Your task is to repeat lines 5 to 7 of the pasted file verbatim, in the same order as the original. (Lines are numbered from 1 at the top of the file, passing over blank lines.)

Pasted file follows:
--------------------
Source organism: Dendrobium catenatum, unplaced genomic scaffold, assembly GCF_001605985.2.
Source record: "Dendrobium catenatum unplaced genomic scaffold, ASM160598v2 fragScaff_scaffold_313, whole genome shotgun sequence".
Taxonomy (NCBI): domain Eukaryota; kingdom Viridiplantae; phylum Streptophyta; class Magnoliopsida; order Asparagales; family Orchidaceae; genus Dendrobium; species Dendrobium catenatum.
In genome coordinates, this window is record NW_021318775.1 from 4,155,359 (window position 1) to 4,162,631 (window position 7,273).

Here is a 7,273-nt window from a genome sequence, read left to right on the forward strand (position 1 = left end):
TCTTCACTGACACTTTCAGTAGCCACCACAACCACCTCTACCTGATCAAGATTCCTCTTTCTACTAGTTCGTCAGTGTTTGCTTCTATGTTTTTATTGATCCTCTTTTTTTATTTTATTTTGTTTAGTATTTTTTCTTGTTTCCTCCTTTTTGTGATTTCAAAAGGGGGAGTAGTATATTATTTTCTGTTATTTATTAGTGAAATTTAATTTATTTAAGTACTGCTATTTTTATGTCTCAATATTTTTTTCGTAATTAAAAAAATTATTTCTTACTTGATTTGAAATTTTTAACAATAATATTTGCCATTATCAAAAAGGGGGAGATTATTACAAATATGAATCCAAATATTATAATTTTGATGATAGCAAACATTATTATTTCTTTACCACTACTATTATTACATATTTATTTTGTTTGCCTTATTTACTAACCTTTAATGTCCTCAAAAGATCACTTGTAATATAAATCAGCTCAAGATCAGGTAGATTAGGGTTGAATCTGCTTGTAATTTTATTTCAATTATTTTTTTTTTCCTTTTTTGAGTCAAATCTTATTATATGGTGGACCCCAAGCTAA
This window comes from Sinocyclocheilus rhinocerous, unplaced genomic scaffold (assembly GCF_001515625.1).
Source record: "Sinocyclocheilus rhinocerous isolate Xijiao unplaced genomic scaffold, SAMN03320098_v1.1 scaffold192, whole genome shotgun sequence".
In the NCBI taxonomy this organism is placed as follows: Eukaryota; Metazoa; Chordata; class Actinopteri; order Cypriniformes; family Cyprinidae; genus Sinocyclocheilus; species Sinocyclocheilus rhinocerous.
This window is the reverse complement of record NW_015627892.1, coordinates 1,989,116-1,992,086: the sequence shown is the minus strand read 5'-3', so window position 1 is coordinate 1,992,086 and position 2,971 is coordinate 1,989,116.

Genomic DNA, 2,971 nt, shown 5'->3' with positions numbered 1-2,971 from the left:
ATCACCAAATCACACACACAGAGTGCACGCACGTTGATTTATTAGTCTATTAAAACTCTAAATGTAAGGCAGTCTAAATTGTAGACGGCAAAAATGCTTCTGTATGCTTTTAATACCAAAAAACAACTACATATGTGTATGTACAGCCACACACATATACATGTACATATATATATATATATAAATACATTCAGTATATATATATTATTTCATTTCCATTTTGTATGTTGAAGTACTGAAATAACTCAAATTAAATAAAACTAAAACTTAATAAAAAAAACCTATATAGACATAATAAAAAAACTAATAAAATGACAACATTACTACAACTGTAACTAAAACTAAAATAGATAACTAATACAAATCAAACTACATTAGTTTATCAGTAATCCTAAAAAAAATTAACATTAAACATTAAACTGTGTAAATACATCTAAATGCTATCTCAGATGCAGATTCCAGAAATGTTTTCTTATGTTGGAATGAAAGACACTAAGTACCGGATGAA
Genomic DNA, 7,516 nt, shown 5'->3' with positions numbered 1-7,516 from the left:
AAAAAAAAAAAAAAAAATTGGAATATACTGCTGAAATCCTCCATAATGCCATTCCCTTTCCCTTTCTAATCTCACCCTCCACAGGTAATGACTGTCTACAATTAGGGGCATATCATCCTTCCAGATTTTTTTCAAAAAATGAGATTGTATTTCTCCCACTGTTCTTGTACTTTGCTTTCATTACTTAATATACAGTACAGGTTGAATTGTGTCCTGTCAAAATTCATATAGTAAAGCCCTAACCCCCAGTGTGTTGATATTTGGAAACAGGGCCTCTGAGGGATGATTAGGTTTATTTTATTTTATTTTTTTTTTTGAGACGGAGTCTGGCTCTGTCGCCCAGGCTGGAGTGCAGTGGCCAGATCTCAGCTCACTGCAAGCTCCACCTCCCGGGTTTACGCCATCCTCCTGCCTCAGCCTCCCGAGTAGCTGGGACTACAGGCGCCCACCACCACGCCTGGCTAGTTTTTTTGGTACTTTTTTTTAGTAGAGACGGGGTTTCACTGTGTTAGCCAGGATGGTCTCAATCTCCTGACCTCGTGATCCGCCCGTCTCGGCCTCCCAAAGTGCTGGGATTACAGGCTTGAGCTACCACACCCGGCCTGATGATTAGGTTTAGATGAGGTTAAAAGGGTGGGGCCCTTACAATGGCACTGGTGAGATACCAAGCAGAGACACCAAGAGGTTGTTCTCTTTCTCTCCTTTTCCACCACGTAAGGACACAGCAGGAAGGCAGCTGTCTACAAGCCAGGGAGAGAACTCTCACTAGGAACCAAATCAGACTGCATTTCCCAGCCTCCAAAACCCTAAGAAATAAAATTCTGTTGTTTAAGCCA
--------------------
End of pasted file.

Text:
Here is a 7,273-nt window from a genome sequence, read left to right on the forward strand (position 1 = left end):
TCTTCACTGACACTTTCAGTAGCCACCACAACCACCTCTACCTGATCAAGATTCCTCTTTCTACTAGTTCGTCAGTGTTTGCTTCTATGTTTTTATTGATCCTCTTTTTTTATTTTATTTTGTTTAGTATTTTTTCTTGTTTCCTCCTTTTTGTGATTTCAAAAGGGGGAGTAGTATATTATTTTCTGTTATTTATTAGTGAAATTTAATTTATTTAAGTACTGCTATTTTTATGTCTCAATATTTTTTTCGTAATTAAAAAAATTATTTCTTACTTGATTTGAAATTTTTAACAATAATATTTGCCATTATCAAAAAGGGGGAGATTATTACAAATATGAATCCAAATATTATAATTTTGATGATAGCAAACATTATTATTTCTTTACCACTACTATTATTACATATTTATTTTGTTTGCCTTATTTACTAACCTTTAATGTCCTCAAAAGATCACTTGTAATATAAATCAGCTCAAGATCAGGTAGATTAGGGTTGAATCTGCTTGTAATTTTATTTCAATTATTTTTTTTTTCCTTTTTTGAGTCAAATCTTATTATATGGTGGACCCCAAGCTAA
This window comes from Sinocyclocheilus rhinocerous, unplaced genomic scaffold (assembly GCF_001515625.1).